In a recent study entitled “Lung function, symptoms and inflammation during exacerbations of non-cystic fibrosis bronchiectasis: a prospective observational cohort study” authors describe the alterations in lung functions as well as general health and inflammation exacerbations of non-cystic fibrosis bronchiectasis. The study was published in the journal Respiratory Research.
Non-cystic fibrosis (CF) bronchiectasis is a chronic lung disease where lung airways are damaged causing their dilation and, ultimately, exacerbations due to infections (most commonly, bronchial sepsis). In fact, recurrent exacerbations are suggested as the underlying cause of increased mortality in CF bronchiectasis, with numbers reaching an increase of 3% per year in the United States alone. However, there is a general lack of knowledge on how exacerbations in CF bronchiectasis setting impacts lung function and how it changes disease symptoms and progression.
In this study, the authors performed a prospective, observational cohort study with patients diagnosed for with non-cystic fibrosis bronchiectasis who were recruited at the Royal Free Hospital in London, United Kingdom. The study was performed over two years (between 2010 and 2012) and followed 32 patients. During the study, patients measured their peak expiratory flow rate (PEFR) every day and were asked to annotate all their symptoms. Worsening symptoms and the need to take oral antibiotic treatment were defined as exacerbations. Additionally to symptomatic and exacerbation periods, the authors assessed COPD Assessment Test (CAT) and inflammatory markers, both at baseline and throughout the study.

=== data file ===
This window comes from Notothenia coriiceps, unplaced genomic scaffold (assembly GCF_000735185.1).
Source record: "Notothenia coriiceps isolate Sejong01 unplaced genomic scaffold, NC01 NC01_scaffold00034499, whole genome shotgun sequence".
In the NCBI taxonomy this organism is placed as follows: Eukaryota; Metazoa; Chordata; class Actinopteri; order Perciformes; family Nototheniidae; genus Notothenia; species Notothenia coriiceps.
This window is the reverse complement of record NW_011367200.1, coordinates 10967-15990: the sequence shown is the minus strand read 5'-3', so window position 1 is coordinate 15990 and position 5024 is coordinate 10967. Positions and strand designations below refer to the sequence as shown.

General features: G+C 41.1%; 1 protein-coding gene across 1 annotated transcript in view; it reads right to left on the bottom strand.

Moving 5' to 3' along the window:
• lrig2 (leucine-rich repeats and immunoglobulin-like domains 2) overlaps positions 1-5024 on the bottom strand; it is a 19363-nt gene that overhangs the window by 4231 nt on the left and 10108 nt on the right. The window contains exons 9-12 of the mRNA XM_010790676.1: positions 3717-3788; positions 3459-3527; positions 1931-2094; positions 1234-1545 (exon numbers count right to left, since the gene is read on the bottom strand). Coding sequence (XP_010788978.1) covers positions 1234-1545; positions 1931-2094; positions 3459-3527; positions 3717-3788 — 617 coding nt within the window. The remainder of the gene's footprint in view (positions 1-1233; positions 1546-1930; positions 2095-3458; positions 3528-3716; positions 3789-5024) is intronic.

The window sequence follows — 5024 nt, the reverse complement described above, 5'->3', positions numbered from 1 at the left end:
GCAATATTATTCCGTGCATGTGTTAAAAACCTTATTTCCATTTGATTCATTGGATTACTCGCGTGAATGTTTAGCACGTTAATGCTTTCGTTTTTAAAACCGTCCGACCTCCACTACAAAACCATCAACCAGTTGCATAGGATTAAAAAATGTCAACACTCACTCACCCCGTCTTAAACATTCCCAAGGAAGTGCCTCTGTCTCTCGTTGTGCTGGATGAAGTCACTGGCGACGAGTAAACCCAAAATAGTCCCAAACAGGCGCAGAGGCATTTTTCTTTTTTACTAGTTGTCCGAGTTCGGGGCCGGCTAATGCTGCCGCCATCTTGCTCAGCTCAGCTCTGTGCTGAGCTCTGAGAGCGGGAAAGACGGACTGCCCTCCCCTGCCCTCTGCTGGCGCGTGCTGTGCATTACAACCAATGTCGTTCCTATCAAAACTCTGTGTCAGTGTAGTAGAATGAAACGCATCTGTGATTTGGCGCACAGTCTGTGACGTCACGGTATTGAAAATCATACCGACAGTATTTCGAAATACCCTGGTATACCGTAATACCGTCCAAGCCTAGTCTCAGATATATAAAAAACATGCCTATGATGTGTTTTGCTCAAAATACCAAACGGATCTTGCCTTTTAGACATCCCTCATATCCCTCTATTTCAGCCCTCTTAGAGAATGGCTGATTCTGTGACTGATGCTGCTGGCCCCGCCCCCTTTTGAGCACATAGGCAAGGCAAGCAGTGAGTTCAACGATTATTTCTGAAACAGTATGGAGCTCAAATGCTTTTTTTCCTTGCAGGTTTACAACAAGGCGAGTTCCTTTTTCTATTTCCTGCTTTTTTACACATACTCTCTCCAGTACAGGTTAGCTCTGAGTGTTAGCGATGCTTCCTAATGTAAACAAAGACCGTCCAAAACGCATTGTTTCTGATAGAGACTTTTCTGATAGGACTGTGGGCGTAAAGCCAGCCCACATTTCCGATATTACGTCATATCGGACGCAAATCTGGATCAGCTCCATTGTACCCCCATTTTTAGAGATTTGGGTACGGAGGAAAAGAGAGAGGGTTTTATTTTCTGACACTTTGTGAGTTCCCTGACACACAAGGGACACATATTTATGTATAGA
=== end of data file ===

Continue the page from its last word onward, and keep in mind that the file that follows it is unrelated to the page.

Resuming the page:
The teams’ assessment of both symptomatic and alterations to lung function at the beginning, throughout, and at the end of exacerbations in non-CF bronchiectasis patients revealed that both lung function and symptoms worsening are the first signs of disease progression before patients initiate therapy; lung function then deteriorates fast and associates with increased symptom burden upon exacerbations, as noted by dropout in PEFR scores, which associates with longer periods for full symptom recovery. Adding to these results, the authors noted that communities of non-CF bronchiectasis patients are especially affected by exacerbations, denoted in 16 days of active symptomatic and lung functions deregulated. Finally, the exacerbations of non-CF bronchiectasis were associated with inflammatory responses at a systemic level and CAT correlated with patients health status in both stable and exacerbations periods.
In conclusion, the authors highlight that their findings substantiate the importance of PEFR and patient symptom daily registries as important tools to define and monitor exacerbations, while CAT scores correlate with overall patients health status.
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